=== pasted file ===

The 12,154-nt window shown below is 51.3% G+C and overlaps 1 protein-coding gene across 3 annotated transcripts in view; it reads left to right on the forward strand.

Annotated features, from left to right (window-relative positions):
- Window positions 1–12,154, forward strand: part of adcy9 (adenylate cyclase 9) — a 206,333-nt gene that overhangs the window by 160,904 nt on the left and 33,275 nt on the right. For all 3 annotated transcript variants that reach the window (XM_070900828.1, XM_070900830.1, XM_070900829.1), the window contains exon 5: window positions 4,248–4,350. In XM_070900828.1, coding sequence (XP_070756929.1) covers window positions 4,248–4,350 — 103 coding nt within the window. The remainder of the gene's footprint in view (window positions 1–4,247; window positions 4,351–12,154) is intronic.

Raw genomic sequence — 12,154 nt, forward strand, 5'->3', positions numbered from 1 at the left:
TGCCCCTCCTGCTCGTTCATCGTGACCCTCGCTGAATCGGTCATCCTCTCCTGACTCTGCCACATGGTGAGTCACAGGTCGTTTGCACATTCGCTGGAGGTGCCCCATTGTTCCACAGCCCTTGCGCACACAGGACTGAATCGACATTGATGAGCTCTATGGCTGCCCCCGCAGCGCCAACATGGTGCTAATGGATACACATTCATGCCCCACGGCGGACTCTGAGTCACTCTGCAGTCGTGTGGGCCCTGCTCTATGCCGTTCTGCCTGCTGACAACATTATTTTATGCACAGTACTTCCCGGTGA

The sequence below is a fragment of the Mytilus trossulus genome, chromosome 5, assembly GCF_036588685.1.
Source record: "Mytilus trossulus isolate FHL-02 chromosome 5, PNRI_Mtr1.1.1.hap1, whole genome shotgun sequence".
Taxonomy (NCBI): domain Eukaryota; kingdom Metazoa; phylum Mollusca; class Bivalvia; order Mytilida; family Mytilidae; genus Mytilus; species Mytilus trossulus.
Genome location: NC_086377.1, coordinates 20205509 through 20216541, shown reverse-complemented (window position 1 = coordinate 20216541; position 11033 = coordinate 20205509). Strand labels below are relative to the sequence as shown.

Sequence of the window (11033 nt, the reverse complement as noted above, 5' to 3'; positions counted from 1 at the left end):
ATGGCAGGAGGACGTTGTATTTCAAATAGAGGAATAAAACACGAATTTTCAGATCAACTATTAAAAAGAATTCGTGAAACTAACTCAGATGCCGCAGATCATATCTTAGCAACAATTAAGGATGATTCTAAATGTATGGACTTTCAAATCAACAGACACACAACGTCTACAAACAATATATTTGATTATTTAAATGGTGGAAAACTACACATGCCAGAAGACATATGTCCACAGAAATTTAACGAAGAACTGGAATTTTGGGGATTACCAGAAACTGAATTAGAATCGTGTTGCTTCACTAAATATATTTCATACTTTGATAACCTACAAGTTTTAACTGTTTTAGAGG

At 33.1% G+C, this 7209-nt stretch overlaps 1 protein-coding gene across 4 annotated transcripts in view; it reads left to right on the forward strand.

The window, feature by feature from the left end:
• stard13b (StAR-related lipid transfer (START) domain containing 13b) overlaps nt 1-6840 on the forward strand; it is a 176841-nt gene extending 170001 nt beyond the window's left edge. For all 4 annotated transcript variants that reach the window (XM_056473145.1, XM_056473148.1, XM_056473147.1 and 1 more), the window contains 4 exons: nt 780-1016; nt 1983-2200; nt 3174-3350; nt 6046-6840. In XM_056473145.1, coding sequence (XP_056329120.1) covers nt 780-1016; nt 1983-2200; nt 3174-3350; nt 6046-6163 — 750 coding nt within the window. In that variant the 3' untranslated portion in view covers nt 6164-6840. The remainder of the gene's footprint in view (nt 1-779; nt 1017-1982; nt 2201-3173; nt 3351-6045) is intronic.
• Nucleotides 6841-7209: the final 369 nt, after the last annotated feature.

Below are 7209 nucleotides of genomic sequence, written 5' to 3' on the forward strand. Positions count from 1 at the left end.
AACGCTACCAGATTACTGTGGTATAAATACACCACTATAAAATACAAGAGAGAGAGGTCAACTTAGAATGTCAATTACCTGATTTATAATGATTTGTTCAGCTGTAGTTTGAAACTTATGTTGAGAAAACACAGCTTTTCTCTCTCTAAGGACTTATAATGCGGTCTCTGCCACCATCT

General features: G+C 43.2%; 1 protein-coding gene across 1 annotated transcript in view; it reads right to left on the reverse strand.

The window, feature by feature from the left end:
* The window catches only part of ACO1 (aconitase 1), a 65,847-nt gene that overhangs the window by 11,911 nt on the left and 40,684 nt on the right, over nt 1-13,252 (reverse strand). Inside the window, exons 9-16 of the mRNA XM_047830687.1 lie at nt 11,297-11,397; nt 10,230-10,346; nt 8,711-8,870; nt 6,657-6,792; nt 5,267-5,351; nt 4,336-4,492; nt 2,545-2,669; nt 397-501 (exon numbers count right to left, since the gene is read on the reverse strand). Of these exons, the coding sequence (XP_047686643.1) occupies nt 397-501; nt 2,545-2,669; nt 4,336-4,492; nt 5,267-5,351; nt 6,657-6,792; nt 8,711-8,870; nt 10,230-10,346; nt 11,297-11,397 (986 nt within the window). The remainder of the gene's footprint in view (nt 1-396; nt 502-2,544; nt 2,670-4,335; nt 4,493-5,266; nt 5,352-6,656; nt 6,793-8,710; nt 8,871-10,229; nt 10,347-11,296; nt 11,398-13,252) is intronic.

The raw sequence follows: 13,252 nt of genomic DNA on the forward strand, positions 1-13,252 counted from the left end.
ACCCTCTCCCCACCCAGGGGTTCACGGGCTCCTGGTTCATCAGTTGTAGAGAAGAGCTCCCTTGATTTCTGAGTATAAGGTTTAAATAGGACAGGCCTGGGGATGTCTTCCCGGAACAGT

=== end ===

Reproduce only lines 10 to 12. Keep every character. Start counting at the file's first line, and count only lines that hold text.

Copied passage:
Sequence of the window (11033 nt, the reverse complement as noted above, 5' to 3'; positions counted from 1 at the left end):
ATGGCAGGAGGACGTTGTATTTCAAATAGAGGAATAAAACACGAATTTTCAGATCAACTATTAAAAAGAATTCGTGAAACTAACTCAGATGCCGCAGATCATATCTTAGCAACAATTAAGGATGATTCTAAATGTATGGACTTTCAAATCAACAGACACACAACGTCTACAAACAATATATTTGATTATTTAAATGGTGGAAAACTACACATGCCAGAAGACATATGTCCACAGAAATTTAACGAAGAACTGGAATTTTGGGGATTACCAGAAACTGAATTAGAATCGTGTTGCTTCACTAAATATATTTCATACTTTGATAACCTACAAGTTTTAACTGTTTTAGAGG

At 33.1% G+C, this 7209-nt stretch overlaps 1 protein-coding gene across 4 annotated transcripts in view; it reads left to right on the forward strand.